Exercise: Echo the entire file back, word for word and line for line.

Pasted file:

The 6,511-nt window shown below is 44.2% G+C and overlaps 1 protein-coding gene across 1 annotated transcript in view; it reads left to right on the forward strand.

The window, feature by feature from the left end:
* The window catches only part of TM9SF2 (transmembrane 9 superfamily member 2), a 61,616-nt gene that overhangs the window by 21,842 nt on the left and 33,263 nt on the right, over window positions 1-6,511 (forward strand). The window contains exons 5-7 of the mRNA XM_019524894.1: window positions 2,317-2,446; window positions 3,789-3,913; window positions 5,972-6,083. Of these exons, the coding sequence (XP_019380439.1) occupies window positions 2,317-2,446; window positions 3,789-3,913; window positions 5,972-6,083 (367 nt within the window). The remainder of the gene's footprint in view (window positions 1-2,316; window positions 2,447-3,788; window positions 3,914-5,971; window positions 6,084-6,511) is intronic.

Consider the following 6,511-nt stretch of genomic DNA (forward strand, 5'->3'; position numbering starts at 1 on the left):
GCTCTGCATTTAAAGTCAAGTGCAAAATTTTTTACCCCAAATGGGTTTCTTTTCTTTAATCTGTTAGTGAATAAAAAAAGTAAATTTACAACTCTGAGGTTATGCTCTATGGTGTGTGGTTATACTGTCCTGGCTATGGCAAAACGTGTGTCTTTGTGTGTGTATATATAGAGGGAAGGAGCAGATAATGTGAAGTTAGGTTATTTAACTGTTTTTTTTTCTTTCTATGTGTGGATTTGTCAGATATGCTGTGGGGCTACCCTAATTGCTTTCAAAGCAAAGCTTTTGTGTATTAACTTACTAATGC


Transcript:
The 6,511-nt window shown below is 44.2% G+C and overlaps 1 protein-coding gene across 1 annotated transcript in view; it reads left to right on the forward strand.

The window, feature by feature from the left end:
* The window catches only part of TM9SF2 (transmembrane 9 superfamily member 2), a 61,616-nt gene that overhangs the window by 21,842 nt on the left and 33,263 nt on the right, over window positions 1-6,511 (forward strand). The window contains exons 5-7 of the mRNA XM_019524894.1: window positions 2,317-2,446; window positions 3,789-3,913; window positions 5,972-6,083. Of these exons, the coding sequence (XP_019380439.1) occupies window positions 2,317-2,446; window positions 3,789-3,913; window positions 5,972-6,083 (367 nt within the window). The remainder of the gene's footprint in view (window positions 1-2,316; window positions 2,447-3,788; window positions 3,914-5,971; window positions 6,084-6,511) is intronic.

Consider the following 6,511-nt stretch of genomic DNA (forward strand, 5'->3'; position numbering starts at 1 on the left):
GCTCTGCATTTAAAGTCAAGTGCAAAATTTTTTACCCCAAATGGGTTTCTTTTCTTTAATCTGTTAGTGAATAAAAAAAGTAAATTTACAACTCTGAGGTTATGCTCTATGGTGTGTGGTTATACTGTCCTGGCTATGGCAAAACGTGTGTCTTTGTGTGTGTATATATAGAGGGAAGGAGCAGATAATGTGAAGTTAGGTTATTTAACTGTTTTTTTTTCTTTCTATGTGTGGATTTGTCAGATATGCTGTGGGGCTACCCTAATTGCTTTCAAAGCAAAGCTTTTGTGTATTAACTTACTAATGC